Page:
Baby Names Have Come A Long Way Since the 50s

by in Parenting

In 1976, my parents settled on Jennifer as a pretty name with a nice ring to it.  That would have been fine, except in 1976, practically everyone thought Jennifer was a pretty name with a nice ring to it.  As a result, I went through school being one of two or three Jennifers in every class.

I swore up and down that I would be more original when the time came to name my own children.  But, wouldn’t you know it?  I ended up naming my son one of the most popular names for boys in 2006…it might even have been in the top five.

Choosing a popular name isn’t as disastrous as it used to be, however.  In 1955, 32 percent of boys and 22 percent of girls were given one of the names on that year’s Top 10 list.  In 2007 the stats had fallen to nine percent for boys and eight percent for girls.

Popular as his name is, my son doesn’t even have to use his last initial in class this year, because he isn’t sharing his name with anyone else.

According to name trend analyst and creator of, Laura Wattenberg, the more telling names are much lower in the rankings.

The less common, more original names are actually trend based too.  Lately, there has been a trend toward naming children after weaponry.  Names like Colt, Remington, Gauge, Beretta, Gunner and Stryker are showing up more frequently.

Wattenberg says, “We’ve always named after inanimate objects, but they indicated what we found precious – like Pearl and Lily.  The idea that so many parents are holding firearms to the level of a Jewel or a Grace must say something about where our hopes and dreams now lie.”

Well that’s depressing.

But, naming trends morph and move around and the names come to denote something else entirely.  Case-in-point, the country club set once had ownership of swanky names like Bentley, Easton, Brantley and Westley, but now they are apparently the preferred choice of cowboys.  As Wattenberg says, they are “total western.”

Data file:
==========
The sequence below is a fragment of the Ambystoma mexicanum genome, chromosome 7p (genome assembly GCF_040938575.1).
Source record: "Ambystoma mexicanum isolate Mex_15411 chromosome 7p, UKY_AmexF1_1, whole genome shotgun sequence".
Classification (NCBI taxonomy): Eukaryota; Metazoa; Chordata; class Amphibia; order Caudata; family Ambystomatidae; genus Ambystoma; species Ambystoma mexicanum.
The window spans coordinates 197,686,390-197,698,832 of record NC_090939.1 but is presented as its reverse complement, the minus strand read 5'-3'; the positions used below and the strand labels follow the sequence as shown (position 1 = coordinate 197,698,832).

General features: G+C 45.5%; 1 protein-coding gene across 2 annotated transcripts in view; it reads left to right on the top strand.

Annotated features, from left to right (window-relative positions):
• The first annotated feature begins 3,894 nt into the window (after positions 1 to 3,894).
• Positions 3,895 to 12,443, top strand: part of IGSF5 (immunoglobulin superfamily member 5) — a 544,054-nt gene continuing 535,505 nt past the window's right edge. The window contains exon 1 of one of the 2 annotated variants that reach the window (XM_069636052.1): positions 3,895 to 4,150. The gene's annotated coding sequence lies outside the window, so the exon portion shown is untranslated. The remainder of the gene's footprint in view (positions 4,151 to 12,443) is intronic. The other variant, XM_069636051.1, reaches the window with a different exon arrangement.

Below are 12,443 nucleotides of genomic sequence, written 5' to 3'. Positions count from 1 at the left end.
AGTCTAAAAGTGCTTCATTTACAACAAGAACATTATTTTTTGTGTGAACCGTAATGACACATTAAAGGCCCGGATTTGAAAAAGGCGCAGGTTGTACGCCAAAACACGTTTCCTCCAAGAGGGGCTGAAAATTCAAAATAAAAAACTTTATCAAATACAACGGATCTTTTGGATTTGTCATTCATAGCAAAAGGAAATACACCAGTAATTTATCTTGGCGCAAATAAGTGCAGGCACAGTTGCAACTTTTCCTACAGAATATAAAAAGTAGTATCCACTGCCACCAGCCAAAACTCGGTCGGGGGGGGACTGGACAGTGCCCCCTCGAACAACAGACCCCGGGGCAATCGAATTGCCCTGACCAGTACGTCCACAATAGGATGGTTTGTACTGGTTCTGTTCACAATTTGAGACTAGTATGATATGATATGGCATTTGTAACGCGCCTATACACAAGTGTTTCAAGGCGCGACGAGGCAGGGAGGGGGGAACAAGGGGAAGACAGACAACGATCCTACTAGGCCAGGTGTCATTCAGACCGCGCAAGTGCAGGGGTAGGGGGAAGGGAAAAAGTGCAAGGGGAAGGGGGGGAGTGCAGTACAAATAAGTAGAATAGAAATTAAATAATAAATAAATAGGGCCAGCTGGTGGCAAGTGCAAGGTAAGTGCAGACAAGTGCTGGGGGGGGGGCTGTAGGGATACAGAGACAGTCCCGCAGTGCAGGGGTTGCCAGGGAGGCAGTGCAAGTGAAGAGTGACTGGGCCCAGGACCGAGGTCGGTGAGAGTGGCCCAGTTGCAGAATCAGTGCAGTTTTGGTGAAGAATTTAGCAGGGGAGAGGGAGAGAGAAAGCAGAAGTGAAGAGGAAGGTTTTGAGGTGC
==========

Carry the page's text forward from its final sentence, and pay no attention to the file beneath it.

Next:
And there’s proof now that the video game generation have started to procreate.  They are giving their children names like Raiden, Cortana, Jax and Roxas.  My spell check underlined every single one of those, proving that they are not only uncommon names, they are not actually words.

Wattenberg points out that parents are not exclusively choosing the good-guy names either, increasingly villains are being enrolled in preschools.

“We’re also seeing a lot of video game villains and anti-hero names,” Wattenberg says, “There are even babies being named Alucard which is Dracula backward.”

Perhaps the most interesting trend Wattenberg has noticed lately is the new tendency for parents to use the entire keyboard when devising names.

“We’ve pushed the limits of object names, and of the alphabet.  So the next frontier turns out to be punctuation.”  Wattenberg uses the example Kay’lyn, to demonstrate her point.  “You look at birth records in local papers, you’ll see apostrophes and dashes and even the occasional asterisk.”

All of this has me wishing I could name my son all over again.  With these new and expanded parameters, I’m sure I could come up with something much more unique the second time around. – Jen R, Staff Writer

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About the Author

Jen R should have been a spy; she would have been really great at it. Instead, she has found limitless happiness raising a future international man of mystery. She is a writer, a maker of suppers, a kisser of boo boos and a finder of lost things. She would always prefer to watch politics than sports and will never watch a soap opera...ever.

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